At times, it felt almost as if we were stuck inside a giant pinball machine. A rocket-like spring wheezed at the start, lights blared above and a succession of ding-ding-dings echoed around us. A metallic ball ricocheted near. And just when we thought we were in the clear, the rocket-like spring wheezed again, another flurry of ding-ding-dings erupted, and another metallic ball zoomed toward our heads.

And somewhere in there, as I’ve done time and again since its July 14th release, I turned to Lucy Rose’s Something’s Changing to calm my fraying nerves. The folk-flavored album is chock-full of tuneful musings on life and love, at turns retro and utterly modern. Here’s one highlight: “Floral Dresses,” which – due to the Staves lending their wondrous harmonies to it – introduced me to her in March

The video adds heft to the bittersweet rumination, which is about breaking free of familial expectations, by showing the universality of the experience.

She’d already turned many ears prior to that pairing, I should mention. So much so that, in 2016, she undertook a fan-booked tour of Central and South America, where her music has never been physically released. She played 33 gigs over eight weeks, minimized expenses by staying with fans and their families, and learned a lot about herself in the process. This is the mini-documentary she made about the experience:

Another highlight of the album is “Second Chances,” about rising above self-doubt:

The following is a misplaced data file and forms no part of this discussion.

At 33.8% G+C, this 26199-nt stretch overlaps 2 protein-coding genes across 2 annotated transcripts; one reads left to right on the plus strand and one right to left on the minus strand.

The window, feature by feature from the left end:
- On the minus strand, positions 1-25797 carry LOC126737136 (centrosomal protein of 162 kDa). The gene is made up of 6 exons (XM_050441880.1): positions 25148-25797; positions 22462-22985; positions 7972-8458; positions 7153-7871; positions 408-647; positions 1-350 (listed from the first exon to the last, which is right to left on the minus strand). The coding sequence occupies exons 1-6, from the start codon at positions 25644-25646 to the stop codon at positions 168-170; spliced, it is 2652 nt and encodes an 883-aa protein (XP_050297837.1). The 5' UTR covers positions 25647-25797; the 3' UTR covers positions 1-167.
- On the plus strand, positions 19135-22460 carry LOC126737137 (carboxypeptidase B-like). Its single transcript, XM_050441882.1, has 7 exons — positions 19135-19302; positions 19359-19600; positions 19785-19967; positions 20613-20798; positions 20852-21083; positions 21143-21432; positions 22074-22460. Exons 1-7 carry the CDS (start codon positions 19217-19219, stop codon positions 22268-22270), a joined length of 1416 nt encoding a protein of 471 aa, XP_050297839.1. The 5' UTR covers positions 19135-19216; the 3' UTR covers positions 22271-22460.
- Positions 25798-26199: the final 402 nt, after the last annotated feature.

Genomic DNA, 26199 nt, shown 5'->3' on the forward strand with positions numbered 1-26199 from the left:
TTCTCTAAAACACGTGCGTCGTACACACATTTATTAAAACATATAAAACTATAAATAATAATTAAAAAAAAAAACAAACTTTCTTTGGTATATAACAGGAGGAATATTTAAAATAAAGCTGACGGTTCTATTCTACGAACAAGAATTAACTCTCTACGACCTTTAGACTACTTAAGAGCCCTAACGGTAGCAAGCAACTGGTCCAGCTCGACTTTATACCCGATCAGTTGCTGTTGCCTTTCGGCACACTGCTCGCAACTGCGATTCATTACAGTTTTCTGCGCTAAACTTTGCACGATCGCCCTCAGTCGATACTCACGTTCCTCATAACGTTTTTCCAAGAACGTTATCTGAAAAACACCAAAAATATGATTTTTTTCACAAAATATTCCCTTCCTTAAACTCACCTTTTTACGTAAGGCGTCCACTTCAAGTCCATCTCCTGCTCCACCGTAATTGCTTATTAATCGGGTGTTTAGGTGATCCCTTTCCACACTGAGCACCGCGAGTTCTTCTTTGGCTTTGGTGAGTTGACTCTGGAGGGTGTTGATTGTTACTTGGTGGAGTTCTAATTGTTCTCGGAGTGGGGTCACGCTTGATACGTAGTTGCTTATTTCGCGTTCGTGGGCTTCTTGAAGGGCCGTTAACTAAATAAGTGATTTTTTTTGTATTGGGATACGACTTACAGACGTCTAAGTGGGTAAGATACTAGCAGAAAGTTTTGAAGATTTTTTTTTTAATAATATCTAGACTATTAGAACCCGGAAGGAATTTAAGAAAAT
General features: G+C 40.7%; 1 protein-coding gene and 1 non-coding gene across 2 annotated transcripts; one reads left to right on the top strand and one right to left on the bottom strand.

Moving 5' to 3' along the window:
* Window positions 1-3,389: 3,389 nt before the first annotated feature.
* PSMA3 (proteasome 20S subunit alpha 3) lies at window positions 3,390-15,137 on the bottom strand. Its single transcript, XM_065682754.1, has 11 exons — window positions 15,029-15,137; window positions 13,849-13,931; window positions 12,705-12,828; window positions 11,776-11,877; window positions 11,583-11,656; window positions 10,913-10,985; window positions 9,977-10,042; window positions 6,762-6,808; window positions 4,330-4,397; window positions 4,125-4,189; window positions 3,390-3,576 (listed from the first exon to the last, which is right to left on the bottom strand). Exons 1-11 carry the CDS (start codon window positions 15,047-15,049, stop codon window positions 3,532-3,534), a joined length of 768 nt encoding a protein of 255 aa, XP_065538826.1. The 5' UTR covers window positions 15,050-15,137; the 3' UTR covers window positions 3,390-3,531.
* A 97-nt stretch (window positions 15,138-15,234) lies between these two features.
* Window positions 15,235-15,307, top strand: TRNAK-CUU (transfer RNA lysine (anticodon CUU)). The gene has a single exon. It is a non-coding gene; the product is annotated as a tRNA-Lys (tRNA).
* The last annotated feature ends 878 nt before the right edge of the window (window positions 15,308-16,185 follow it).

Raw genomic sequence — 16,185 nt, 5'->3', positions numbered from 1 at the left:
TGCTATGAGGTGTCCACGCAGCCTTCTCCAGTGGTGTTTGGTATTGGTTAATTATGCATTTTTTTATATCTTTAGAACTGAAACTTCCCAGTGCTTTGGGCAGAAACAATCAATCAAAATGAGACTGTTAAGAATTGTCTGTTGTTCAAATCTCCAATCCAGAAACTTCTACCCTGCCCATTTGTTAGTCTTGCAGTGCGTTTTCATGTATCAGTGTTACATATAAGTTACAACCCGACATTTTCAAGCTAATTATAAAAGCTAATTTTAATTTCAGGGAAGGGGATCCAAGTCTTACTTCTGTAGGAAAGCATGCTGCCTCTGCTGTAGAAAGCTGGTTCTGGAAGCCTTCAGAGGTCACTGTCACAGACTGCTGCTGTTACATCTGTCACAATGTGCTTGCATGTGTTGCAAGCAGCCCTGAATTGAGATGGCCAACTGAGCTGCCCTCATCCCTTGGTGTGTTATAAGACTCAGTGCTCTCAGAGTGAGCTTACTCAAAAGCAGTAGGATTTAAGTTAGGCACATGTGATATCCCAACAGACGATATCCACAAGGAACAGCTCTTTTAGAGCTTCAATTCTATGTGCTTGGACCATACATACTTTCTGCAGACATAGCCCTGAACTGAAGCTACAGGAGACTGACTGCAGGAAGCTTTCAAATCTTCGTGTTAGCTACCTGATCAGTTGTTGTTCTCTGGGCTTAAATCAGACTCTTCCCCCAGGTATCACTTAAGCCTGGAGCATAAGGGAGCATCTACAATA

“Soak It Up” is yet another of the set’s stand-out tracks; and though it’s likely just me, I hear echoes of Pink Floyd at its start:

My favorite track, however, is the one I featured on July 1st: “No Good at All.” It’s positively intoxicating. (I’m not alone. Diane just said, while I was playing the video, “I love this song!”)

As I’ve mused before, “popular culture” – as such – long ago splintered into a thousand niches, and is likely beyond repair; and for those of us of a certain vintage, aka middle-aged (or older), it sometimes seems easier to lean on the tried-and-true rather than seek out new sounds. Who has the time to weed through Spotify or Apple Music playlists?! (If I had, maybe I’d have discovered Lucy Rose sooner.) Yet singer-songwriters old and new still sing and write, and make the world a better place one song at a time. This week, as over the past few weeks, Lucy Rose’s Something’s Changing did just that for me. I highly recommend it.

Here’s the album in full via YouTube:

(I should mention that she announced this week that she’ll be opening for Paul Weller when he tours the States this fall. Should be one helluva double bill. And given than I bought my tickets for the Philly show when they went on sale in May, I’m now doubly psyched.)

For additional perspectives on the album, here are reviews from the Guardian, Paste magazine and AllMusic.